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On Icarus, Falling, and Now

I’m free
I’m free fallin’
– Tom Petty

A Course in Miracles distinguishes between “now” – which is the present, which is here, which is all there is – and “eternity,” of which “now” is only an approximation (T-13.IV.7:5). I have used those terms somewhat interchangeably, and need to be more sensitive.

I have been saying for the past year or so that a lot of what we are doing in terms of thought or mind is more mechanical than “spiritual.” It’s pragmatic. We are seeing how thought functions and seeing the effects of its functioning and, because those effects are not loving or healing or creative, deciding to choose another way. We are going Thetford.

This is an incredibly important aspect  of studying A Course in Miracles. The poetry and mythology – of God, of Jesus, of Holy Spirit, of ego, of resurrection and crucifixion, of lilies and miracles – in a sense need to be put aside in order to focus simply on how thought works. There is no substitute for giving attention to what we call our life: what passes for sadness, what passes for happiness, the objects of our longing, longing, our appetites, our memories, our addiction to memory and so on and so forth. There is only so much reading and study one can do before we have to get up or go out and just do it.

One thing we discover when we do do that in a gentle and sustained way is that “now” is the only time there is. In the present moment, the past is gone. In the present moment, there is no future. Perfection and wholeness abound. A Course in Miracles is hardly unique in its insight that human beings have misplaced or obfuscated “now” and so must somehow recover or rediscover it as a condition of awakening. It is a cornerstone of the human experience of awakening, common to countless spiritual and religious traditions. Consider, for example, William Samuels (whose awakening emerges in part from the Christian Science tradition which is so intimately connected to A Course in Miracles).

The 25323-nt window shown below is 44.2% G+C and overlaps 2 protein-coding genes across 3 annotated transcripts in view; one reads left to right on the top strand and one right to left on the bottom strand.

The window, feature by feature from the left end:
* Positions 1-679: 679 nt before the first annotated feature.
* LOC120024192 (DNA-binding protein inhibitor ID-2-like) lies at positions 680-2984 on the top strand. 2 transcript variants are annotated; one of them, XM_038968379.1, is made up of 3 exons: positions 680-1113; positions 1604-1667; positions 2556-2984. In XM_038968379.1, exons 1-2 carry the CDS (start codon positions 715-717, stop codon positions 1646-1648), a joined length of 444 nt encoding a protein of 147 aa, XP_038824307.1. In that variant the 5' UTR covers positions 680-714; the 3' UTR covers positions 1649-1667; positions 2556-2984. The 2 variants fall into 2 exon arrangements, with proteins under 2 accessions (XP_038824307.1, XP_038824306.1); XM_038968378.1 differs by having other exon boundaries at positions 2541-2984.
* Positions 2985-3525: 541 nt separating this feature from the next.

What has man done to this ubiquitous, all-inclusive, ever-present now? He has made it the most infinitesimal part of a great time system. He has sandwiched it between a past that stretches infinitely in one direction, and a future that extends forever in the other . . . To humanity, nowthis very moment of Awareness – is so fleeting, so ephemeral and transitory, that one cannot find it on the very device used to measure it (A Guide to Awareness and Tranquility 10).

It is important to understand that using the past to judge the present – which is to be conditioned – is inherent in our biological bodies. That’s what the brain does, and it’s not necessarily a bad thing. It’s good to remember that eating the red berries kills us but the blue berries are okay. It’s good to remember how to make sourdough starter, or heal a bloody wound, or find our way out of the forest home.

It’s even okay for the brain to generalize: responding to a certain set of circumstances in a particular way because they resemble prior circumstances. When the sky clouds up and darkens, tornadoes sometimes come. So we want to find shelter. We don’t want to wait to see if this particular weather event will yield deadly force or not.

We are simply giving attention to what is without interference (which often means seeing how eagerly and surreptitiously we do interfere). And this takes time, and that’s okay (T-13.IV.7:3).

I think we can see in terms of evolution that it made a certain kind of sense for the brain to do this. It’s not a moral failing. But clearly, there are limitations – or should be. This is very much what David Bohm’s exploration of thought as a system so helpfully explored. Krishnamurti, too. We didn’t learn to be discerning with thought – we didn’t have a right relationship to it. It went out and judged everything and we listened without question. Eventually, we simply took thought for reality, despite the fact that it causes endless fragmentation, segmentation and conflict. This is what A Course in Miracles calls the separation. This is what we are trying to undo or resolve or escape. But, for the most part, our efforts rely on the same system that made the problem, and so the problem just metastacizes.